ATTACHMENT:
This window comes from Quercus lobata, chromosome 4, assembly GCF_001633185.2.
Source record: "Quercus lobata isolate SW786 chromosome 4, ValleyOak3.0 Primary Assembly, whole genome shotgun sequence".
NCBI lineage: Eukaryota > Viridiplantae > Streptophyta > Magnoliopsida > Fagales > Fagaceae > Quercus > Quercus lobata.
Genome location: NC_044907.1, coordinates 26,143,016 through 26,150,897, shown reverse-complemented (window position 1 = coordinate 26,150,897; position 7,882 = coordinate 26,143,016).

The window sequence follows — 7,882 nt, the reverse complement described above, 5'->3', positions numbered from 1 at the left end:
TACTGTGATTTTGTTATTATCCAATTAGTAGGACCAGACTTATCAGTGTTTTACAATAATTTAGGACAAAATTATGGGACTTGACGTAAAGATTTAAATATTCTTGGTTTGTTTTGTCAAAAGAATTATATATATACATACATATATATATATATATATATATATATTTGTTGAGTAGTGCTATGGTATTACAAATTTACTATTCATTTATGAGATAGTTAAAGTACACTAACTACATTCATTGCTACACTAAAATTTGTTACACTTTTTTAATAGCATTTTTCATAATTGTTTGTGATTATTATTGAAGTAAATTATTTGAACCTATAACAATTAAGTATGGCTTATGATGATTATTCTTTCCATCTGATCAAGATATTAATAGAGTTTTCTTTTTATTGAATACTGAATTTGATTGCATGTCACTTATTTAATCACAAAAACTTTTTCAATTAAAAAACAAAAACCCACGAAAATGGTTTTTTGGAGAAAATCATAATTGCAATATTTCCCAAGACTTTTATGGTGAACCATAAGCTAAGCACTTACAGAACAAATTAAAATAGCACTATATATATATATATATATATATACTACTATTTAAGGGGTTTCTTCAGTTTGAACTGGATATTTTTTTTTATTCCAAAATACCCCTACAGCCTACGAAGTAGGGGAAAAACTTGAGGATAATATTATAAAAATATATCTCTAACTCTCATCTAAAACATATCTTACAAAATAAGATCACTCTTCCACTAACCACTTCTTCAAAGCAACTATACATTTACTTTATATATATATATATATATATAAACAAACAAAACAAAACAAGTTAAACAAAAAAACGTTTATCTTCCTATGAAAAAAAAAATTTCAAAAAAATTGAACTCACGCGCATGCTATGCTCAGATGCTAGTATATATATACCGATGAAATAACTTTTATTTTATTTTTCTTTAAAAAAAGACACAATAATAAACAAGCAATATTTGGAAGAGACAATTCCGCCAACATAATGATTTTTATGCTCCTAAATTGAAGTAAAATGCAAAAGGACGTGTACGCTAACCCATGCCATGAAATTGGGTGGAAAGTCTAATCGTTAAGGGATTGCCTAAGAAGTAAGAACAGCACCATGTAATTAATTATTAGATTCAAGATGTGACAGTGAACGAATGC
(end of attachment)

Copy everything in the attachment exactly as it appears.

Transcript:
This window comes from Quercus lobata, chromosome 4, assembly GCF_001633185.2.
Source record: "Quercus lobata isolate SW786 chromosome 4, ValleyOak3.0 Primary Assembly, whole genome shotgun sequence".
NCBI lineage: Eukaryota > Viridiplantae > Streptophyta > Magnoliopsida > Fagales > Fagaceae > Quercus > Quercus lobata.
Genome location: NC_044907.1, coordinates 26,143,016 through 26,150,897, shown reverse-complemented (window position 1 = coordinate 26,150,897; position 7,882 = coordinate 26,143,016).

The window sequence follows — 7,882 nt, the reverse complement described above, 5'->3', positions numbered from 1 at the left end:
TACTGTGATTTTGTTATTATCCAATTAGTAGGACCAGACTTATCAGTGTTTTACAATAATTTAGGACAAAATTATGGGACTTGACGTAAAGATTTAAATATTCTTGGTTTGTTTTGTCAAAAGAATTATATATATACATACATATATATATATATATATATATATATTTGTTGAGTAGTGCTATGGTATTACAAATTTACTATTCATTTATGAGATAGTTAAAGTACACTAACTACATTCATTGCTACACTAAAATTTGTTACACTTTTTTAATAGCATTTTTCATAATTGTTTGTGATTATTATTGAAGTAAATTATTTGAACCTATAACAATTAAGTATGGCTTATGATGATTATTCTTTCCATCTGATCAAGATATTAATAGAGTTTTCTTTTTATTGAATACTGAATTTGATTGCATGTCACTTATTTAATCACAAAAACTTTTTCAATTAAAAAACAAAAACCCACGAAAATGGTTTTTTGGAGAAAATCATAATTGCAATATTTCCCAAGACTTTTATGGTGAACCATAAGCTAAGCACTTACAGAACAAATTAAAATAGCACTATATATATATATATATATATATACTACTATTTAAGGGGTTTCTTCAGTTTGAACTGGATATTTTTTTTTATTCCAAAATACCCCTACAGCCTACGAAGTAGGGGAAAAACTTGAGGATAATATTATAAAAATATATCTCTAACTCTCATCTAAAACATATCTTACAAAATAAGATCACTCTTCCACTAACCACTTCTTCAAAGCAACTATACATTTACTTTATATATATATATATATATATAAACAAACAAAACAAAACAAGTTAAACAAAAAAACGTTTATCTTCCTATGAAAAAAAAAATTTCAAAAAAATTGAACTCACGCGCATGCTATGCTCAGATGCTAGTATATATATACCGATGAAATAACTTTTATTTTATTTTTCTTTAAAAAAAGACACAATAATAAACAAGCAATATTTGGAAGAGACAATTCCGCCAACATAATGATTTTTATGCTCCTAAATTGAAGTAAAATGCAAAAGGACGTGTACGCTAACCCATGCCATGAAATTGGGTGGAAAGTCTAATCGTTAAGGGATTGCCTAAGAAGTAAGAACAGCACCATGTAATTAATTATTAGATTCAAGATGTGACAGTGAACGAATGC